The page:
9 Phylum Arthropoda
 Dash indicates not available
                                             13

-------
       The aquatic plant data available for carbaryl indicate that plants are roughly two orders of
magnitude less sensitive than the aquatic animals tested (Appendix E). Therefore, no further
analyses for development of plant criteria were initiated.

C. Conceptual Model

       Conceptual models consist of a written description and diagram (U.S. EPA 1998) that
illustrate the relationships between human activities, stressors, and ecological effects on
assessment endpoints. The conceptual model links exposure characteristics, with the ecological
endpoints important for management goals.  Under the Clean Water Act, these management
goals are established by  states and tribes as designated uses of waters of the United States (for
example, aquatic life support). In deriving aquatic life criteria, U.S. EPA is developing
acceptable thresholds for pollutants that, if not exceeded, are expected to protect designated uses.
A state and/or tribe may implement these criteria by adopting them into their respective water
quality standards.

1. Conceptual Diagram
       Environmental exposure to carbaryl, while ultimately determined by various site specific
conditions and processes, is initiated by an application of the pesticide. The environmental fate
properties of carbaryl indicate that runoff, ground water recharge, spray drift, and atmospheric
deposition represent potential transport mechanisms of carbaryl to surface water which serves as
habitat for aquatic organisms. These transport mechanisms are depicted in the conceptual model
below (Figure 2). The model also depicts exposure pathways for biological receptors of concern
(e.g., non-target aquatic  animals) and the potential attribute changes (i.e.,  effects such as reduced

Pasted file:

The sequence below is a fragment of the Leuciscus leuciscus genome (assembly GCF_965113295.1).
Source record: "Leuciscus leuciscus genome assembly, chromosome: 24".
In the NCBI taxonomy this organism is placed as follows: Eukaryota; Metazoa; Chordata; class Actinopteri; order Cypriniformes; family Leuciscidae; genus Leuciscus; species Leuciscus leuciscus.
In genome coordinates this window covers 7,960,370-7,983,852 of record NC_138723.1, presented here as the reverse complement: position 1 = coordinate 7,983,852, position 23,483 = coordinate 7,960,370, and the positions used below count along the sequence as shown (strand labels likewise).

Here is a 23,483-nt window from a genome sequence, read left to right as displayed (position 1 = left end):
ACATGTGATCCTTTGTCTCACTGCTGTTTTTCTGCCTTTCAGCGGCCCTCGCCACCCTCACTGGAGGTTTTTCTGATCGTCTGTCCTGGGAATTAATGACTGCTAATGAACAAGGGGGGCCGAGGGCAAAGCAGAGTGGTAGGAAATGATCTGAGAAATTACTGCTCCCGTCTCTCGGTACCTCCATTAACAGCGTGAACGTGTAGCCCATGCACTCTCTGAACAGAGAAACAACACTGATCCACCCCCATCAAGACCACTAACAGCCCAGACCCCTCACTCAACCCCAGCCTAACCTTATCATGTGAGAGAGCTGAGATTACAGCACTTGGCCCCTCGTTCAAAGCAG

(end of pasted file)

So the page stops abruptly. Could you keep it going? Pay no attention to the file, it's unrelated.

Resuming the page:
survival, growth and reproduction) in the receptors due to carbaryl exposure.
       The conceptual model provides a broad overview of how aquatic organisms can
potentially be  exposed to carbaryl. Transport mechanisms and exposure pathways are not
considered in the derivation of aquatic life criteria. Derivation of criteria  focuses on effects on
survival, growth and reproduction of aquatic organisms.  However, the pathways, receptors, and
attribute changes depicted in Figure 2 may be helpful for states and tribes as they adopt criteria
into  standards and need to evaluate potential exposure pathways affecting designated uses.
                                            14

-------
  Stressor
                                          Carbaryl Applications


Source Spray drift


Runoff

t~ '
Y * r
Exposure Surface
* fl J "
-mm- .. Seam
Media
i
Uptake/jj
or integ
Fish/a (\
Receptors am
L
Juveni
rilk -
ment

uatic phase
thibiatis
Eggs
arvae
les /Adults
1
Attribute Individual organist
Change Reduced survival
55 Reduced growth
Reduced reproducti

water/ ^
4rm
lent . . . .

1 '
^ .
Uptake/gills
or integument
Aquatic Animals
Invertebrates
Vertebrates
t.
.^J ..
; \ ^.:-



ns f1
Fo(
Reduct
on Re due
1
1 Soil 1  Grouodwater
1



r Atmosphere




Uptake/cell,
roots, leaves
Aquatic Plants
Noo- vascular
Vascular
Reduced survival, growth,
and reproduction
Ingestson
. 

T 1
id chain Reductio
ion in algae
ion in prey C
T t
Riparian plant
exposure
Non-vascular
Vascular

T T
labitat integrity
n in primary productivity
Reduced cover
ommunity change
Figure 2: Conceptual model for carbaryl effects on aquatic organisms.
(Dotted lines indicate exposure pathways that have a low likelihood of contributing to ecological effects).
                                             15

-------
D. Analysis Plan

       During development of CWA section 304(a) criteria, U.S. EPA assembles available test